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Science


V.23 No.13 | 3/27/2014
Red blood cells
All images by David Goodsell

Art Magnified

Inside Information

The science of cells paints a pretty picture

The bedrock of discovery is observation. That’s where a scientific demiurge like Dr. David Goodsell comes in. He’s spent years translating the utterly tiny into the comprehensibly visual.
View in Alibi calendar calendar
V.23 No.5 | 1/30/2014
“42 Horse” by Ralph Greene

Culture Shock

A horse is a horse, of course

Culture Shock zooms you around the city creative to East Meets West, Testimonios de una Guerra and Roll, Drop, Bounce.
V.22 No.48 | 11/28/2013

Book Review

Deviant is the Norm

Perv: The Sexual Deviant in All of Us

What’s sick, and what’s just human?
V.22 No.37 | 9/12/2013
An octopus hides in the rocks in Welker Canyon.
[click to enlarge]
Images courtesy of NOAA Okeanos Explorer Program, 2013 Northeast U.S. Canyons Expedition.
An octopus hides in the rocks in Welker Canyon.

Science

The Biggest Last Mystery on Earth

¡Viva la Science!

Wow. This is why we do science.
V.22 No.35 | 8/29/2013
MRSA, could you be any worse-a?
prep4md via Flickr
MRSA, could you be any worse-a?

Science

Infection Is a Real Pain in the Everything

¡Viva la Science!

Your brain makes some terrible decisions when it comes to infection-related pain.
V.22 No.33 | 8/15/2013
NASA

Science

Flipping Out Over the Sun’s Big Flip

¡Viva la Science!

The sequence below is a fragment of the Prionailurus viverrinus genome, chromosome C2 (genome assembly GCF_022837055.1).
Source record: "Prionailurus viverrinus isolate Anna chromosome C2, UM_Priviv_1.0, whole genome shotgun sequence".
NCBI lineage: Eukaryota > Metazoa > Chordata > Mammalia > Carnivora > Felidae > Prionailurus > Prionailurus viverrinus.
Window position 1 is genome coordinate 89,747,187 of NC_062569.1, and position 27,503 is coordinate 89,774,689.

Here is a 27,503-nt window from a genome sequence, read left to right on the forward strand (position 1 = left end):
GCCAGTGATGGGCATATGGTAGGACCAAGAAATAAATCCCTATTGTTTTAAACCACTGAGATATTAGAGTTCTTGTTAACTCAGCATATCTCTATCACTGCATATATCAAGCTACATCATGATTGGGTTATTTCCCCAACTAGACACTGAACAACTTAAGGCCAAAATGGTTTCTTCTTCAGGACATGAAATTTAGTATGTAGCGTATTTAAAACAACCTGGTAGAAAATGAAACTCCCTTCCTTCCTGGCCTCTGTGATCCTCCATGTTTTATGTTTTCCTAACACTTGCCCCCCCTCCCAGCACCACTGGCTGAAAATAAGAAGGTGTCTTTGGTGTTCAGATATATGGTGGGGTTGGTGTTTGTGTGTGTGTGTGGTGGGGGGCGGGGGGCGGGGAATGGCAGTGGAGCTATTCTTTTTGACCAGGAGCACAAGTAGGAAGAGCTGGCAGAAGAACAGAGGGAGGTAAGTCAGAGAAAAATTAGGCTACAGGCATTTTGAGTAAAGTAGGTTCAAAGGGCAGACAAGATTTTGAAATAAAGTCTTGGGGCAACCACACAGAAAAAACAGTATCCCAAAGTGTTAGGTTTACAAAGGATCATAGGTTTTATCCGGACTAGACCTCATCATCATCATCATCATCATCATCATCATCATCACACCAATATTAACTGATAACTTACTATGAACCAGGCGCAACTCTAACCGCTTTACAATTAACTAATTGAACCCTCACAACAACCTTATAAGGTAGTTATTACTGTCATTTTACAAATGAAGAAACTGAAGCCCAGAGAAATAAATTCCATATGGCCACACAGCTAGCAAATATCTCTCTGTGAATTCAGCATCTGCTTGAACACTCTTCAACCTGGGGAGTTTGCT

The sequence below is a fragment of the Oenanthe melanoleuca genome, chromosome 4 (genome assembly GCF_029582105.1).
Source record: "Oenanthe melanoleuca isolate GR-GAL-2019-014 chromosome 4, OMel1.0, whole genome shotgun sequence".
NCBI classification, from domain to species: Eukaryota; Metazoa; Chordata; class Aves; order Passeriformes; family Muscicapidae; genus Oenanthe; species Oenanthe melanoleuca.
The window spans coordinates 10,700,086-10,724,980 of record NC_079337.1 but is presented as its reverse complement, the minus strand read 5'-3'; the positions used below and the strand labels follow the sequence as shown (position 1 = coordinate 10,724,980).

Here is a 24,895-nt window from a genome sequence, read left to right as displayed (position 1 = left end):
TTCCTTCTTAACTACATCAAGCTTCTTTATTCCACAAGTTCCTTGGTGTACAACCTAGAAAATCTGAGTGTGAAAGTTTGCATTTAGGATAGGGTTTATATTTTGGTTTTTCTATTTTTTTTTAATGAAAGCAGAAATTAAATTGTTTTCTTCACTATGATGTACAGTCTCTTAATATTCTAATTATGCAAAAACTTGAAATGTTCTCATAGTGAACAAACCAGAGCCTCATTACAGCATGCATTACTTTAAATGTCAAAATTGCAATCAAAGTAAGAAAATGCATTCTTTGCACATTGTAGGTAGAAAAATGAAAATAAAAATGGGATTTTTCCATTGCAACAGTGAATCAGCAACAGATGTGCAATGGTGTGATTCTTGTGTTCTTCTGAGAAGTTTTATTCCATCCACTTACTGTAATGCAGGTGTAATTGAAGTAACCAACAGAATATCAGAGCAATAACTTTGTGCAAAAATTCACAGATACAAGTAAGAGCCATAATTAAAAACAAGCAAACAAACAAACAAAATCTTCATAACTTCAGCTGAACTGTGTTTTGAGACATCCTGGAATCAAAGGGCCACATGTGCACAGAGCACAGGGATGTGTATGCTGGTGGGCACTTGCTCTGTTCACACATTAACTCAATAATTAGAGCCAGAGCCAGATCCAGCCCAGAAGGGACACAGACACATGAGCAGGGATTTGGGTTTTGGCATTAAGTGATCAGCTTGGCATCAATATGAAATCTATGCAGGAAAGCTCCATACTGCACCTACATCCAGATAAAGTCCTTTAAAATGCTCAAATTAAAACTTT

Great news, you guys—the sun’s magnetic field flip probably won’t destroy the earth or anything.
V.22 No.32 | 8/8/2013
Andréia via Flickr

Science

Ruled by Sun and Moon

¡Viva la Science!

Has science proven that we’re all just pawns of celestial balls of light?
V.22 No.31 | 8/1/2013
Dave_B_ via Flickr

Food

I’ll Take My Hot Sauce Unleaded, Thanks

¡Ay, no! A new study finds evidence that four chile-based hot sauces imported from Mexico may contain unsafe levels of lead.
V.22 No.30 | 7/25/2013
Adila’s owner touches the cone for Adila to imitate.
Claudia Fugazza/Animal Cognition
Adila’s owner touches the cone for Adila to imitate.

Science

Your Dog Knows What You Did Last Summer

¡Viva la Science!

Canines may be paying more attention than we thought.
V.22 No.29 | 7/18/2013
Photo by César Rincón

Science

The Problem With Being Made in May

¡Viva la Science!

Photo by +Angst
We’ve known for decades that babies conceived at certain times of the year tend, on average, to be healthier than babies conceived at other times. But what the hell, right? Why should that be? By looking at the birth records for over 1.4 million children born in the 1990s and 2000s, two economists may have figured out how it happens.

Science deals with the big, messy soup of our world. Its eternal challenge lies in teasing out what’s truly connected from that which simply happens at the same time. Previous studies have shown the correlation between infants who are born in winter and a host of problems later in life, but no one knew why it was happening. Wintertime diseases? Higher winter pollution? It could’ve been almost anything. The questions were complicated by data showing that certain mothers, ones from a lower socioeconomic tier, are statistically more likely to have children with developmental and health problems. But they’re also more likely to give birth in the first half of the year. So what’s been causing what? To study the problem, scientists needed a way to control for things like a mother’s race, marital status and education level so they didn’t end up comparing apples to oranges.

Janet Currie and Hannes Schwandt, economists out of Princeton University, came up with a solution. They looked only at mothers who had given birth to more than one child—over 600,000 of them. That way, when the differences in outcomes were measured, it had more to do with when the baby was born than the particular social conditions of the mother.